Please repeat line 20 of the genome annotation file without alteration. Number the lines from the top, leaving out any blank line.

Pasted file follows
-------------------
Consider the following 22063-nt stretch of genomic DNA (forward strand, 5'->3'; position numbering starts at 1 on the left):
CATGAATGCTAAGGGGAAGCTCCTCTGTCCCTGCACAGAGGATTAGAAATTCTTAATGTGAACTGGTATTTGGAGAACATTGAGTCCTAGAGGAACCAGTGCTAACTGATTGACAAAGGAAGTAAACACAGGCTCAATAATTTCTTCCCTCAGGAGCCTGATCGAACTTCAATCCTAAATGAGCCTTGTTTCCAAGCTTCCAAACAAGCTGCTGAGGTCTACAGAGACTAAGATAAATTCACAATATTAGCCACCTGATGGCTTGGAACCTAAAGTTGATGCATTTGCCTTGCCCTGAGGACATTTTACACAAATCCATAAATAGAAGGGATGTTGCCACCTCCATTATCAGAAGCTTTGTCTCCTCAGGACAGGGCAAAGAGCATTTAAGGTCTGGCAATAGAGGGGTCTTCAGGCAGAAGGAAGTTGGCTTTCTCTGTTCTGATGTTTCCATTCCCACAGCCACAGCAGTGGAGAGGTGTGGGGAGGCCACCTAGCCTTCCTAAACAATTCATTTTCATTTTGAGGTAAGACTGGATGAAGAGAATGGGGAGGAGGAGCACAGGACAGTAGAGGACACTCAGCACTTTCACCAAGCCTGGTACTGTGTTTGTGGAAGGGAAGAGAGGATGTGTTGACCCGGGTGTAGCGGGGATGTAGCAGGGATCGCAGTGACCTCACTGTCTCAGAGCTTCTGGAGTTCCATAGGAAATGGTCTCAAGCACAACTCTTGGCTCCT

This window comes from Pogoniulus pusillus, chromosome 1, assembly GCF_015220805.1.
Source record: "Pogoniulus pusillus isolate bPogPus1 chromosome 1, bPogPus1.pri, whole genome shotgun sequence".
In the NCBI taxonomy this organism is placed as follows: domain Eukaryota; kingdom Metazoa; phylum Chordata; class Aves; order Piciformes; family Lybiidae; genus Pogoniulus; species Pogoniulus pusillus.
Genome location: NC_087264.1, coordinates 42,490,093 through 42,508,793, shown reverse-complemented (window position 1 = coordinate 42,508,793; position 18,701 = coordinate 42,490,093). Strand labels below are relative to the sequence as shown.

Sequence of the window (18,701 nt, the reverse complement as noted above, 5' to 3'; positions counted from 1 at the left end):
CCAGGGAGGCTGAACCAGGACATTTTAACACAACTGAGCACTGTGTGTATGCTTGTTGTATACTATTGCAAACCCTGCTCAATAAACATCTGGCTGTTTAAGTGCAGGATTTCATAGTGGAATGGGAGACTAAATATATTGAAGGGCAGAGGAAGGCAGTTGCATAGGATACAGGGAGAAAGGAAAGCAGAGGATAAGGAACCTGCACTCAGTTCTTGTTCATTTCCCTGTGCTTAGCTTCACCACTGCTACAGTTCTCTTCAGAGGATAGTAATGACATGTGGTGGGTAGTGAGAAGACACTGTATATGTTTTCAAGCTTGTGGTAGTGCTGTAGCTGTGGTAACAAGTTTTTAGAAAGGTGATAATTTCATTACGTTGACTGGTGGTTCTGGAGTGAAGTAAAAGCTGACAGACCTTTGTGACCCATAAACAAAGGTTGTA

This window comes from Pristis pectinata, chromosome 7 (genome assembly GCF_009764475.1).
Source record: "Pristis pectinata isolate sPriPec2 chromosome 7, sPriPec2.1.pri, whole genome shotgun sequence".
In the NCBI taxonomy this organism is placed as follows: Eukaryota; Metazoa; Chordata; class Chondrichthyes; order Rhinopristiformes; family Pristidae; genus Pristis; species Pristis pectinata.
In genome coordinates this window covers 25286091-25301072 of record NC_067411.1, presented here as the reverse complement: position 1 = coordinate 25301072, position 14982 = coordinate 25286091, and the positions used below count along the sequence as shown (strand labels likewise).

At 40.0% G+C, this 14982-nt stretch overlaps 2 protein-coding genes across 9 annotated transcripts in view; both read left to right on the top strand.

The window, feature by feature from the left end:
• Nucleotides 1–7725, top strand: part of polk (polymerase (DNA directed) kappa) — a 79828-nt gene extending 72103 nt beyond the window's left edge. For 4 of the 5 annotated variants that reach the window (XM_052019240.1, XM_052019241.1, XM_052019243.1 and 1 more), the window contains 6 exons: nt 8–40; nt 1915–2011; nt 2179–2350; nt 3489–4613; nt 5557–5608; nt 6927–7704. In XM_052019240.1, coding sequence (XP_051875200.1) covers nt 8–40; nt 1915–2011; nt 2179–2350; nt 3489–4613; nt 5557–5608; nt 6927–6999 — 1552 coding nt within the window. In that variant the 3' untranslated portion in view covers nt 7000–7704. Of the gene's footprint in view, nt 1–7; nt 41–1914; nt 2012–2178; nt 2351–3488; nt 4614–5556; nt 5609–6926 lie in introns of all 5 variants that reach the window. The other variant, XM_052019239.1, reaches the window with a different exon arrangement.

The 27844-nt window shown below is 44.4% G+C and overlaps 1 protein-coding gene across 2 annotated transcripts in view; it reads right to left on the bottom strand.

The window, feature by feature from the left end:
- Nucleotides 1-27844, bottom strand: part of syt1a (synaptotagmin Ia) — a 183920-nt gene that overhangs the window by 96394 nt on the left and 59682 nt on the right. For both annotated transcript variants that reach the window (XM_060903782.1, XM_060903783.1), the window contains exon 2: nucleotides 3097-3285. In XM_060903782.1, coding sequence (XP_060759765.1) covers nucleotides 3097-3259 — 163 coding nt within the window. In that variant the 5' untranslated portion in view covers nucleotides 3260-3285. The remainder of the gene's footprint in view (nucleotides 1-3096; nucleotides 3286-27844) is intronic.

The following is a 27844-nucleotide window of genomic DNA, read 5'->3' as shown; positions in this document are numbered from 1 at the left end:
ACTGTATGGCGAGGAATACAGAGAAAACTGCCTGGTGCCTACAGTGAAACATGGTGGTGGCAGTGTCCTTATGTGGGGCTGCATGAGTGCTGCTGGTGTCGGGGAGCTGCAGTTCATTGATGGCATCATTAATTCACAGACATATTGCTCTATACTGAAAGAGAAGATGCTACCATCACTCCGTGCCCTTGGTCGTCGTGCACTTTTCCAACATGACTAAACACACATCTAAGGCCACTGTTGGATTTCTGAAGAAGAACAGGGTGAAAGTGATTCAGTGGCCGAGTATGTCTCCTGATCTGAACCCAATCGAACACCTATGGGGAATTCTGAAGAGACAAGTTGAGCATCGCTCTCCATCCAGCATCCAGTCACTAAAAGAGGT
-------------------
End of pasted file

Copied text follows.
ACTGTATGGCGAGGAATACAGAGAAAACTGCCTGGTGCCTACAGTGAAACATGGTGGTGGCAGTGTCCTTATGTGGGGCTGCATGAGTGCTGCTGGTGTCGGGGAGCTGCAGTTCATTGATGGCATCATTAATTCACAGACATATTGCTCTATACTGAAAGAGAAGATGCTACCATCACTCCGTGCCCTTGGTCGTCGTGCACTTTTCCAACATGACTAAACACACATCTAAGGCCACTGTTGGATTTCTGAAGAAGAACAGGGTGAAAGTGATTCAGTGGCCGAGTATGTCTCCTGATCTGAACCCAATCGAACACCTATGGGGAATTCTGAAGAGACAAGTTGAGCATCGCTCTCCATCCAGCATCCAGTCACTAAAAGAGGT